Wednesday’s tragic events in San Bernardino, California took the lives of 14 people and wounded at least 21 more. As the U.S. grapples with yet another mass shooting, the grief often turns to discussion of policy change, gun control, and how a culture of violence has come to grip the country.
Such tragedies are covered by media through words, video and (often satirical) editorial cartoons. The cartoons tend to strike a chord with their sometimes goofy looking depictions, which can carry a politically charged and powerful message.
In the immediate aftermath it was not yet clear who had been behind the attack in California or any indication of motive. What was known was heavily armed gunmen had stormed a social services centre and started shooting, “prepared to do what they did as if they were on a mission,” authorities said.
The day after the shooting the New York Daily News ran a cartoon suggesting political interference by the powerful American gun lobby the National Rifle Association.
By the next day the tone, and some blame, had shifted, as news of the shooters’ identities — U.S. and Pakistan-born Muslims — and possible ties to radicalism began to surface. Bill Bramhall’s drawing published on Friday in the NYDN depicted a “jihadi” holding an assault rifle with a take on the classic Uncle Sam saying “I want you” to prevent gun control.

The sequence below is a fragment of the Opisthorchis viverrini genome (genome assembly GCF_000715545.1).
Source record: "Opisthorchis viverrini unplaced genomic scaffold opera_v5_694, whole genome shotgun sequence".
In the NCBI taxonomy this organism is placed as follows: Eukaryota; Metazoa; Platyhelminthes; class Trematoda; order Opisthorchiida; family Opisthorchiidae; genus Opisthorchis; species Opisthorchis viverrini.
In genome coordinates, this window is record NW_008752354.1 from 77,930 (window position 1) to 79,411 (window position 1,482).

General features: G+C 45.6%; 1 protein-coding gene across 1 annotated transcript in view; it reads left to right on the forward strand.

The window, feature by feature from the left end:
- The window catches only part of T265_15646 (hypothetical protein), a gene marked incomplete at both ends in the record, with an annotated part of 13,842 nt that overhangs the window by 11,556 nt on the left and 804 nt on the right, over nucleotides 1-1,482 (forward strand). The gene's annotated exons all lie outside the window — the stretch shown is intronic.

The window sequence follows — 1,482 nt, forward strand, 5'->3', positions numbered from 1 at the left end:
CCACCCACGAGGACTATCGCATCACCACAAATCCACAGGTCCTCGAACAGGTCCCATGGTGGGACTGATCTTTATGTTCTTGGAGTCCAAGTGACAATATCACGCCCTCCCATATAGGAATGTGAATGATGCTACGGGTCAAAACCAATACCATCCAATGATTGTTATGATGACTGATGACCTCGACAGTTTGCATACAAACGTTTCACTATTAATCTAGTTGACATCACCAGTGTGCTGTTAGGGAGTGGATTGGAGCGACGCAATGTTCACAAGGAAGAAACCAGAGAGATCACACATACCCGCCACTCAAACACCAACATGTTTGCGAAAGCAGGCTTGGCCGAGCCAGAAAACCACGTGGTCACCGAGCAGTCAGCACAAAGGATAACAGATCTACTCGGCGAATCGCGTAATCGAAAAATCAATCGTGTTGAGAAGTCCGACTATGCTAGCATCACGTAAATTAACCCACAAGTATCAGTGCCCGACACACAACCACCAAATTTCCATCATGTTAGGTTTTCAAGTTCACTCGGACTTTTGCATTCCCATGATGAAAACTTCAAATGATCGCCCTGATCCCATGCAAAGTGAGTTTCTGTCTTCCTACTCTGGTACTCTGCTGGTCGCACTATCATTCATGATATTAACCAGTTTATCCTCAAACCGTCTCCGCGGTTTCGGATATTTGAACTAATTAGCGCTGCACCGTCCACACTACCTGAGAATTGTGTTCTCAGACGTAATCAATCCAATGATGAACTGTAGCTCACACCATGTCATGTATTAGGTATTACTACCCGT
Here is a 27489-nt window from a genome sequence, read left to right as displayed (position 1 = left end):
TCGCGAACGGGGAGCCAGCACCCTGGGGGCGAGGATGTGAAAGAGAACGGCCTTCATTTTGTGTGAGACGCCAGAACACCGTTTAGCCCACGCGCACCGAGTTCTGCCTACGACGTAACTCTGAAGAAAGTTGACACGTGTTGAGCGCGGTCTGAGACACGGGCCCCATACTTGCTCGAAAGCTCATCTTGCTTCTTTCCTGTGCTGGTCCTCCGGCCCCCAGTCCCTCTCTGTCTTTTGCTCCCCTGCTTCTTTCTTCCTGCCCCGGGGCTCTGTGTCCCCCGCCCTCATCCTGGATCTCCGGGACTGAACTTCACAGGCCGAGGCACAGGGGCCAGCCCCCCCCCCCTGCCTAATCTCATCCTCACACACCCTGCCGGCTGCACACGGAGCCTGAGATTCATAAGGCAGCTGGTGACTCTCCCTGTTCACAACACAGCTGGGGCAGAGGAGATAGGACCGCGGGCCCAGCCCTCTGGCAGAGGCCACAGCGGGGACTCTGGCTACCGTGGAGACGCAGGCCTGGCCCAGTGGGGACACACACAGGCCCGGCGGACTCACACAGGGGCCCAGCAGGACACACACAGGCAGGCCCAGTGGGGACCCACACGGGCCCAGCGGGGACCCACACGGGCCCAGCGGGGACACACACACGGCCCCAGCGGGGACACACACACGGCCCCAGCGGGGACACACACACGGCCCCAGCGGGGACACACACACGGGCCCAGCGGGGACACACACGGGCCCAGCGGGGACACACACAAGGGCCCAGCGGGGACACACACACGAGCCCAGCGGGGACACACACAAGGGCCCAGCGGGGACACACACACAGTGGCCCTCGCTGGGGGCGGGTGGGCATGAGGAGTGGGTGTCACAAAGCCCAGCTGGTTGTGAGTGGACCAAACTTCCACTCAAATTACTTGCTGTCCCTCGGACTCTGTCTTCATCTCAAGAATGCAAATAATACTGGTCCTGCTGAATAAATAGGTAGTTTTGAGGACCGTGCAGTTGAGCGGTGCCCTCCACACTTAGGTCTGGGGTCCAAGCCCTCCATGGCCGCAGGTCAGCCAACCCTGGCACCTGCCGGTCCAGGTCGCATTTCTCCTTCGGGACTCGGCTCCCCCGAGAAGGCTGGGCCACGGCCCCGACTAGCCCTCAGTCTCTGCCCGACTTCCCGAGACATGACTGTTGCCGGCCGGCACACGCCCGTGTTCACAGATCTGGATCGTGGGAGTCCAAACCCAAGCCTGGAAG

When does a violent attack become an act of terror? The recurring and perplexing discussion — often prompting accusations of racial profiling — is depicted in a drawing by Tom Toles for The Washington Post to be published Dec. 6 but released online Friday.
The cartoon shows two identical crime scenes labelled as mass shooting, and terrorism, respectively.
As details surrounding the shooters’ allegiance to the Islamic State continued to emerge, the FBI announced it was investigating the attack as an act of terror. The Los Angeles Times published Friday political commentator and cartoonist David Horsey’s prediction of a state of fear overcoming the country.
The husband and wife behind the attack, Syed Farook, 28, and Tashfeen Malik, 27, appeared to be living the American dream. Farook worked as a health inspector for San Bernardino county, and the couple had an infant daughter.
They also had an apartment stockpiled with ammunition and explosives.
A number of Farook’s coworkers were killed in the attack. Farook had been with his coworkers at a holiday luncheon when he stepped away and returned with his wife, spraying the room with bullets.
The two were later killed in a shootout with police.
WATCH: Wife in San Bernadino shooting rampage pledged allegiance to ISIS
The New Yorker released a preview of its next cover, an illustration of a smiling couple shopping for guns alongside their groceries.
“The proliferation of guns and the too-easy access to military-grade weapons is not the only story in San Bernardino, but it’s an appalling part of it,” the magazines teaser says, in part.
“There are an estimated three hundred million guns in private hands in the U.S., and gun sales soared on Black Friday. And somehow, despite the growing demand for restrictions and background checks, the sales go on and, with them, the daily shootings.”